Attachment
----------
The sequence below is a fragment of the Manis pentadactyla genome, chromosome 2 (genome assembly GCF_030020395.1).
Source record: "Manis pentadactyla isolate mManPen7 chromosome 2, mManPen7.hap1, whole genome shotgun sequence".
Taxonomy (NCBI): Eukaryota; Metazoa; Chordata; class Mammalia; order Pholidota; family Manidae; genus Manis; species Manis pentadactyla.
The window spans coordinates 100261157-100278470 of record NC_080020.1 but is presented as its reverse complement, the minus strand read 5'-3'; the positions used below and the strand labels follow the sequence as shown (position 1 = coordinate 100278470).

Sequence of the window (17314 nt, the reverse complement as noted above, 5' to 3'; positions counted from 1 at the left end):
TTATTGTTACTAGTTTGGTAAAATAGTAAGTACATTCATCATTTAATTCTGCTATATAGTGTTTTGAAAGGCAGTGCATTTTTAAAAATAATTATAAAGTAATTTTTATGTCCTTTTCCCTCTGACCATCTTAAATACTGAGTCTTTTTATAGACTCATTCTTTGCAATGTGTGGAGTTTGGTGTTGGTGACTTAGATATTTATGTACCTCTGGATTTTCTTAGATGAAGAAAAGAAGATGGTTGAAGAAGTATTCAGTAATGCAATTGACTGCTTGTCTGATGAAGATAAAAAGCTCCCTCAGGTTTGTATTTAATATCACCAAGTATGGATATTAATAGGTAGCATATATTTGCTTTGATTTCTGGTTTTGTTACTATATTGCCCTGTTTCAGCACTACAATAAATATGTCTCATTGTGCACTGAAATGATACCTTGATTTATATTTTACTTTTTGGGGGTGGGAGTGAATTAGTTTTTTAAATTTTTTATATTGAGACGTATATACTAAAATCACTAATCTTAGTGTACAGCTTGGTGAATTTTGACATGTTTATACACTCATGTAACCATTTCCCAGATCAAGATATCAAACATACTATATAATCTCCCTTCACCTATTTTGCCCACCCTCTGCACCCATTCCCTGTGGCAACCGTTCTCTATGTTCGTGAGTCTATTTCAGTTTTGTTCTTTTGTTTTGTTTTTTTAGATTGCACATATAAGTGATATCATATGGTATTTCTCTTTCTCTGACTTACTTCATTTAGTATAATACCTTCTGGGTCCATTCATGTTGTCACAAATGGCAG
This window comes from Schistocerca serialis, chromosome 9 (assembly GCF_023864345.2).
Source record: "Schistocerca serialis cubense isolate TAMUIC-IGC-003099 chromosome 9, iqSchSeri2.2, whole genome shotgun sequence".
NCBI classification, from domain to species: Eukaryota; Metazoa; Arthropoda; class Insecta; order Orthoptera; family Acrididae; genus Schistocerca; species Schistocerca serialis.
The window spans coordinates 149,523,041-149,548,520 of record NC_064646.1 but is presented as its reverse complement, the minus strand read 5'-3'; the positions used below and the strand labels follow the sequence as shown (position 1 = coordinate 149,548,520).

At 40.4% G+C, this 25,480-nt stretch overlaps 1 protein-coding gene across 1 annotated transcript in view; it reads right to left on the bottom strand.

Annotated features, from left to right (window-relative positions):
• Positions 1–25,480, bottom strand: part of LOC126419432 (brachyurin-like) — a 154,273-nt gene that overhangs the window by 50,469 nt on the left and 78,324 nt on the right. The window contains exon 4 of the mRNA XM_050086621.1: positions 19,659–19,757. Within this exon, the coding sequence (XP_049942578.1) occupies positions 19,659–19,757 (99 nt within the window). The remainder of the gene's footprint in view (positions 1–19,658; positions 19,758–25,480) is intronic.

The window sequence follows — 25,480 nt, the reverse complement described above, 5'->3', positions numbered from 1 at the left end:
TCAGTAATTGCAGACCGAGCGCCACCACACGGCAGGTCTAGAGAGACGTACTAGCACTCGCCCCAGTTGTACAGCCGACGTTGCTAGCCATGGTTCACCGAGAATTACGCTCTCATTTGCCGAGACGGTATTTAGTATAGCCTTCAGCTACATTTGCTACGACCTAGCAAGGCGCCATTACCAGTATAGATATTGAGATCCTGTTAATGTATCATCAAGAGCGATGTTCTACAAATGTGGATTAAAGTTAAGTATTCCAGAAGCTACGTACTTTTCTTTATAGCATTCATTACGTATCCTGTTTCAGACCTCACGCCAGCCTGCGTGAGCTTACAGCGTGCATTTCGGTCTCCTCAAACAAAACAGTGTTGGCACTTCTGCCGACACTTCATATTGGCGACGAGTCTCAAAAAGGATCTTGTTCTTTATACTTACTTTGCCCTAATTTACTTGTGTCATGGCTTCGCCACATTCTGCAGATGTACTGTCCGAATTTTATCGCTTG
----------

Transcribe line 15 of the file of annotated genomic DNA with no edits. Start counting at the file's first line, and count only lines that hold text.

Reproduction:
TCAGTAATTGCAGACCGAGCGCCACCACACGGCAGGTCTAGAGAGACGTACTAGCACTCGCCCCAGTTGTACAGCCGACGTTGCTAGCCATGGTTCACCGAGAATTACGCTCTCATTTGCCGAGACGGTATTTAGTATAGCCTTCAGCTACATTTGCTACGACCTAGCAAGGCGCCATTACCAGTATAGATATTGAGATCCTGTTAATGTATCATCAAGAGCGATGTTCTACAAATGTGGATTAAAGTTAAGTATTCCAGAAGCTACGTACTTTTCTTTATAGCATTCATTACGTATCCTGTTTCAGACCTCACGCCAGCCTGCGTGAGCTTACAGCGTGCATTTCGGTCTCCTCAAACAAAACAGTGTTGGCACTTCTGCCGACACTTCATATTGGCGACGAGTCTCAAAAAGGATCTTGTTCTTTATACTTACTTTGCCCTAATTTACTTGTGTCATGGCTTCGCCACATTCTGCAGATGTACTGTCCGAATTTTATCGCTTG